Late to a Seattle AA meeting 12 years ago, I was just backing into a parallel parking space when another driver zipped forward into the spot. I rolled back to make eye contact with the driver, whose stony stare flung back a challenge: “Are you really gonna make a stink about this? Cause it’ll get you nowhere.” But then we recognized each other! He was my friend from meetings! Grinning with contrition, he signaled that I could have the space. I waved back “no big deal” and drove off – though for years I gave him shit about it.
My friend was still toxic – only about a year sober after three decades of relying on booze, pot, and crack to limp through a dark and confused life. Just beneath his jovial exterior he carried a huge chip on his shoulder, a certainty that everyone and everything had fucked him over so badly he’d never be okay. That parking space was owed to him despite some rival bitch about to score it.
Over the years that followed, though, my friend underwent what I can only describe as a spiritual transformation. AA became his home and family as he attended meetings almost daily. When he finished the steps himself, he began to sponsor new guys, reading the Big Book with them and learning what it felt like to truly want good things for someone else. His heart grew. He became a man of great empathy and compassion.
And somehow through that process, he developed empathy for himself, an acceptance of his trying past, including all the suffering that had forced him to change and grow. The chip on his shoulder melted away. His shares in meetings emanated that elusive calm that evolves only from gratitude and humility. When he spoke, people listened.
Finally, as a result of all that he had become in recovery, he quit recovery entirely and became desperate and miserable again.
Wait — what did I just say? Why would someone do that? Don’t we all know alcoholism is a lifelong affliction? Doesn’t the Big Book plainly warn us not to ever let up on our spiritual program?
We are headed for trouble if we do, for alcohol is a subtle foe. We are not cured of alcoholism. What we really have is a daily reprieve contingent on the maintenance of our spiritual condition. (p.85)
My friend is far from alone in his abandonment of recovery. Many of us get a good job, meet a good partner, buy a house, maybe pop out a kid or two, and expect to live happily ever after – without AA. Some manage to, because they’ve found an alternate spiritual community: a congregation, sangha, even volunteer group. A few die. But the majority end up in either a tense, anxious day-to-day hell of frustrated ego, or a full-on relapse that promises relief but takes their job, house, family, dignity, happiness, and mental health instead.
So why do people like my friend, granted a beautiful life in AA, turn their backs on the simple regimen of meetings and service that saved them?
I’ll tell you why: we forget it was god who saved our lame, toxic, beat-to-shit asses. We decide that, really, we did it! Seriously – we just made a lot of bad choices back then, so amid the turbulence of all that wreckage, it seemed like the light of sanity came from god. But now that we’re “winning” at life, we can see the change really came from our own smarty-pants-ness. That’s right: we wised up, grew up, and climbed up. And now that life has gotten so full and busy, who has time to waste on meetings and sponsees or prayer & meditation and all that 12-step shit?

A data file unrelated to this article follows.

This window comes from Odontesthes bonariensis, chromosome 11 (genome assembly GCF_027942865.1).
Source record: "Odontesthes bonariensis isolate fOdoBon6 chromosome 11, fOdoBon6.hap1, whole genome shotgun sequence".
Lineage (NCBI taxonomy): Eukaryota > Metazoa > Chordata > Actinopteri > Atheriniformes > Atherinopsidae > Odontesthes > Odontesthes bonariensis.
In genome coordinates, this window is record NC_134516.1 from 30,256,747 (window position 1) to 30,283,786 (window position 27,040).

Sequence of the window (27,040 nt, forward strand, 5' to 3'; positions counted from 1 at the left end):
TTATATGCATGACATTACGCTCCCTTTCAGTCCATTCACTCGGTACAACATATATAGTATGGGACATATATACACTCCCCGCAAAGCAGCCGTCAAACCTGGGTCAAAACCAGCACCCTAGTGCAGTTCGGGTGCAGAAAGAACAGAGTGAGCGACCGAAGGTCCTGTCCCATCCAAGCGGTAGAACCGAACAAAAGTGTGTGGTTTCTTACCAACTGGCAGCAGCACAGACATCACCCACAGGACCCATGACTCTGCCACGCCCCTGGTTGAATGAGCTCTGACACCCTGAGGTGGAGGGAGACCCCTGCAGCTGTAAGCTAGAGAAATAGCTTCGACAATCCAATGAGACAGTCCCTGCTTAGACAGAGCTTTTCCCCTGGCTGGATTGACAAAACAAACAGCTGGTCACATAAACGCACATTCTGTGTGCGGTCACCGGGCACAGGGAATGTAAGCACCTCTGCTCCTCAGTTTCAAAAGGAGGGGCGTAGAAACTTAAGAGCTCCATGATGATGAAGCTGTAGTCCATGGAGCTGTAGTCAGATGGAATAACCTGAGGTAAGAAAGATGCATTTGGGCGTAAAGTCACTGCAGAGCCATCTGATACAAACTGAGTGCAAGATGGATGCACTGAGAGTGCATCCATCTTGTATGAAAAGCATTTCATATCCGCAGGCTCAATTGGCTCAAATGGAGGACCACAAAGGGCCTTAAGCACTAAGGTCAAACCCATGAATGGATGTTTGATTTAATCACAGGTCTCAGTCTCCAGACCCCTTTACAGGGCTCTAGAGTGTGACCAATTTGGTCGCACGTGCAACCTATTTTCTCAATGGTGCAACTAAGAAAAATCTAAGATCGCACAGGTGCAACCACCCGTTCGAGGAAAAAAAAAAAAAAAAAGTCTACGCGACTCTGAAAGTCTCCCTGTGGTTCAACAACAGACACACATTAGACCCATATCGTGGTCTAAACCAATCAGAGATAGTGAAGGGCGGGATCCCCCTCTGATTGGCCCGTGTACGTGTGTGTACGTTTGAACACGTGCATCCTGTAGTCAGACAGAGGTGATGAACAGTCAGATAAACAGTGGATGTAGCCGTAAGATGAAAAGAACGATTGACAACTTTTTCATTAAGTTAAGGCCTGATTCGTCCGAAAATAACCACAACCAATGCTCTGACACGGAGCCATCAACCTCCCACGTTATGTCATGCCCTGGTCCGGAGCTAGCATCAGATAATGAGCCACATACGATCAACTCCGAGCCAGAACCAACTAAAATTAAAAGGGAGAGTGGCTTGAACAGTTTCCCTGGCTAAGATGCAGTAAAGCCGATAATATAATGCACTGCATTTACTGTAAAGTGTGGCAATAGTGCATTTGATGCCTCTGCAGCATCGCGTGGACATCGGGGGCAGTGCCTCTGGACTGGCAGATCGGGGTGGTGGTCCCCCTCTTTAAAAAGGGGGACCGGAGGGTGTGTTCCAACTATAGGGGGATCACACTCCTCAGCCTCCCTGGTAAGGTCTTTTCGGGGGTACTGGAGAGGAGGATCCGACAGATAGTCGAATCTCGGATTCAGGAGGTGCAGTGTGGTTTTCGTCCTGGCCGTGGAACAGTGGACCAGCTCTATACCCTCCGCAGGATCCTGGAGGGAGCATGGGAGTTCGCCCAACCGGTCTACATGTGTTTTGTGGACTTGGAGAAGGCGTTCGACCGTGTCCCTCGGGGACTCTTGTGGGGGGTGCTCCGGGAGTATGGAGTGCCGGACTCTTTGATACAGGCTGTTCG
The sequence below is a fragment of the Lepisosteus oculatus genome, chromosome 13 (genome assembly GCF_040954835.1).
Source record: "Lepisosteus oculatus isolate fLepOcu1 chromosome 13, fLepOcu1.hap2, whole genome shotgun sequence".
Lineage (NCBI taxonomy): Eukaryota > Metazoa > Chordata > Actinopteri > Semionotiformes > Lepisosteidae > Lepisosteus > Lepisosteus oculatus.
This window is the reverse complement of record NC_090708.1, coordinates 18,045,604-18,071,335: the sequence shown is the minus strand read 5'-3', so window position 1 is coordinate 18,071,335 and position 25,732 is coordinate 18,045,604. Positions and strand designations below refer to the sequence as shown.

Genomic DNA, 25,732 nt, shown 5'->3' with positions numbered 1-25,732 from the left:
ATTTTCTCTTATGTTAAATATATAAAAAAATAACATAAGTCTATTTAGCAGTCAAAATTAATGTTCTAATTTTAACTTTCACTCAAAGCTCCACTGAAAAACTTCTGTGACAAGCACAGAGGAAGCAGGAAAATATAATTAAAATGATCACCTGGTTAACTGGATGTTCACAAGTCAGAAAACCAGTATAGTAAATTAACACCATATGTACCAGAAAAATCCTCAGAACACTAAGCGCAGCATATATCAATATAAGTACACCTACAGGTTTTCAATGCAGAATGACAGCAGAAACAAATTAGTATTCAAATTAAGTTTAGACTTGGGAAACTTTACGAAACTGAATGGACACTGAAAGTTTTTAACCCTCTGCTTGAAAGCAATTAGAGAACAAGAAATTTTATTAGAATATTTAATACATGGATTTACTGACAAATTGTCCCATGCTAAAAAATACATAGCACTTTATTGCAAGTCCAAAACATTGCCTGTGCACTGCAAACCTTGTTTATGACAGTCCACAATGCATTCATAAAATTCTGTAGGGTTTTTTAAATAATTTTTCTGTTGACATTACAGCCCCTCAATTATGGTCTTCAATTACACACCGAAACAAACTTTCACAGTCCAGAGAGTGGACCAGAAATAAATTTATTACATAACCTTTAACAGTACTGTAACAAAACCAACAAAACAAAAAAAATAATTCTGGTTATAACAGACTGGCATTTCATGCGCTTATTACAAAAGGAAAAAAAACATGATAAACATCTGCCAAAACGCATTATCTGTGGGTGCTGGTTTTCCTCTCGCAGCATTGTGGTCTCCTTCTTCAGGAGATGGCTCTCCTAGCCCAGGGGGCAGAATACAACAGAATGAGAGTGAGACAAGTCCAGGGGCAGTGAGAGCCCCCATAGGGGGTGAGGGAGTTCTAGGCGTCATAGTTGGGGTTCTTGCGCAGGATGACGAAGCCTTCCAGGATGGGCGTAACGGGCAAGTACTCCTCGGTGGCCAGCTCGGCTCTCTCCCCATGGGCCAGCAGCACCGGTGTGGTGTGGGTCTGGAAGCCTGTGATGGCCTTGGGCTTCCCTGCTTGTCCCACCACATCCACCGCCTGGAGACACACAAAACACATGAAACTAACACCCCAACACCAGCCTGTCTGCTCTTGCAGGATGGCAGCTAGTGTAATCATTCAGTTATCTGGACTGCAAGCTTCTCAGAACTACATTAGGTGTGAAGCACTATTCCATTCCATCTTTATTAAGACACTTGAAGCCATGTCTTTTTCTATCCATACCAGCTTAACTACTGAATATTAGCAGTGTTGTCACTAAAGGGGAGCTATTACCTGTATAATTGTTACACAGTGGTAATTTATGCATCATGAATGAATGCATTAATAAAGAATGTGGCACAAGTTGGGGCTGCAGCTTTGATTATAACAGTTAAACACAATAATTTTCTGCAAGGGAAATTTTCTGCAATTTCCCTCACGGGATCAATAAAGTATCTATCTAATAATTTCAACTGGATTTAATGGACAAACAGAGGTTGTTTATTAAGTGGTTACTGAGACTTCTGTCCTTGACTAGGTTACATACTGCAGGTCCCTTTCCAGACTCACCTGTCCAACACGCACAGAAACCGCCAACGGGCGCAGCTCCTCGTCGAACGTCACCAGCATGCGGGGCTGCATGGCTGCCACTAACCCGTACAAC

That’s exactly what happened to my friend of the stolen parking space, who met me for coffee a few weeks ago. But an unforeseen blow had upended his prosperity, so now he had this and that problem, but even worse, this other thing was about to happen, and then he’d really be in trouble! He was physically sick, his face was broken out, and I noticed his hands shaking.
I spoke up: “You need to go to meetings.” He responded as if I’d just suggested he take up embroidery, but, well aware I was an embroidery fanatic, he’d prepared a strong retort. He cited reason after reason that AA meetings could do nothing for him, even if he had time to get to them.
“Do you remember,” I interrupted, “when you first came to meetings and you could NOT STOP drinking, and you asked god to help you?” He held my eyes a few seconds with a distaste remarkably similar to that parking space stare of bitter defiance. “Vaguely,” he mumbled.
Nothing I could say seemed to get through: “You can’t find answers through isolation. God works through people. We need to be connected. Answers come when you ask.” I practically begged him to find a moment alone to offer the simple prayer, God, please help me. He all but winced at my triteness, promised nothing, and left.
So. Imagine my joy when a couple days ago that friend blew into my homegroup accompanied by two of his best AA buddies and took a seat at my table. We cracked jokes til the meeting started. A ways in, I caught the chair’s eye and signaled, so he called on “the gentleman sitting next to Louisa.” And do you know what my friend shared? That for years he’d kept relapsing because he refused to admit he was powerless over drugs and alcohol, and today he was just as stubborn about refusing to admit he was powerless over life. “The truth is, I need to be here,” he said, looking around the room. “I need you guys.”
For me, god is everywhere — in my home, in the wilderness, in every connection I make with another living creature. But so is my big fat ego, which wants to Edge God Out. I need meetings, now and forever, to remind me I’m still an alcoholic who, left to my own devices, will still try to fill that perennial empty spot with the wrong things. Because you wake me up to the divine unity that heals me, I will always need you guys.